When does good news make you less optimistic?

Later this month, Phil Fernbach is moving to Boulder, CO to join the Leeds School of Business as a post doc in the Center for Consumer Financial Decision Making. You may remember Phil from a few recent posts. He and I have been looking at how you can win The New Yorker’s Cartoon Caption Contest (post 1, post 2).

During his house hunting trip, I asked him when does good news make people less optimistic. His answer:

Phil’s work is fascinating and highly counter-intuitive. For me it highlights the important role that attention plays in judgments and choices. Daniel Kahneman has a great quote that captures the role that attention often plays in life:

Nothing in life is as important as you think it is, while you are thinking about it.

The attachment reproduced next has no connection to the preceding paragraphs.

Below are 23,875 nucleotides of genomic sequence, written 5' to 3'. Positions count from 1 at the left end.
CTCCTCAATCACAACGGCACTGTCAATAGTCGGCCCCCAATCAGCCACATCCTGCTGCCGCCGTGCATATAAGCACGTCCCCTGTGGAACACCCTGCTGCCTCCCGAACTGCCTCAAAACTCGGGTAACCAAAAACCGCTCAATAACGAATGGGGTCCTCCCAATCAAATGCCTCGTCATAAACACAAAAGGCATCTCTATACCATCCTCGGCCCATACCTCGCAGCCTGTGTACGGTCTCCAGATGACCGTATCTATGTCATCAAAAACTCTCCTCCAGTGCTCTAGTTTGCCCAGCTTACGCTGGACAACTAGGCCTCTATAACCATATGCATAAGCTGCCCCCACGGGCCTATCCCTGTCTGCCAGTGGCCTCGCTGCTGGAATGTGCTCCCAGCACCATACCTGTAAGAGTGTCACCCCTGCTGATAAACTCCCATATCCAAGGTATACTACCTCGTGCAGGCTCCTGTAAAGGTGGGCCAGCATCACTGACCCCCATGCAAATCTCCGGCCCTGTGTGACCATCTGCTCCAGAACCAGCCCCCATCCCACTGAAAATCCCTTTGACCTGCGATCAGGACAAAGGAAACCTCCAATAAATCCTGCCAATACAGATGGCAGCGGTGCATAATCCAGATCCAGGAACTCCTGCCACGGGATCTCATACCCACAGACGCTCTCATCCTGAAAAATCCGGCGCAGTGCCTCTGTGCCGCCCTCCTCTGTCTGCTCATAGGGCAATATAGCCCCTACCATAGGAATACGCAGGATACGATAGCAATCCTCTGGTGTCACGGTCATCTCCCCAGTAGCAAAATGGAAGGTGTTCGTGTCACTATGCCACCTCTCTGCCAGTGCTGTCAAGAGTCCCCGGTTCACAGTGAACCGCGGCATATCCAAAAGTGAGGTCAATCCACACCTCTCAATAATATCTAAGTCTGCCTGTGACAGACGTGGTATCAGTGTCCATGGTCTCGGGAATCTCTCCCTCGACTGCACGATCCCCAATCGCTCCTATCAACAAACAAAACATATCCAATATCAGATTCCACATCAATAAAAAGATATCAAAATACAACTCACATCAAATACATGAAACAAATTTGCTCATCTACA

The difference between Danny’s quote and Phil’s finding is that attributions that accompany a focus on weak evidence serves to undermine the importance of that evidence being contemplated.

Finally, and more importantly, you should smell the milk before you drink it.


Fernbach, P. M., Darlow, A. & Sloman, S. A. (2011). When good evidence goes bad. The weak evidence effect in judgment and decision-making. Cognition, 119, 459-467.

An indispensable principle of rational thought is that positive evidence should increase belief. In this paper, we demonstrate that people routinely violate this principle when predicting an outcome from a weak cause. In Experiment 1 participants given weak positive evidence judged outcomes of public policy initiatives to be less likely than participants given no evidence, even though the evidence was separately judged to be supportive. Experiment 2 ruled out a pragmatic explanation of the result, that the weak evidence implies the absence of stronger evidence. In Experiment 3, weak positive evidence made people less likely to gamble on the outcome of the 2010 United States mid-term Congressional election. Experiments 4 and 5 replicated these findings with everyday causal scenarios. We argue that this ‘‘weak evidence effect’’ arises because people focus disproportionately on the mentioned weak cause and fail to think about alternative causes.

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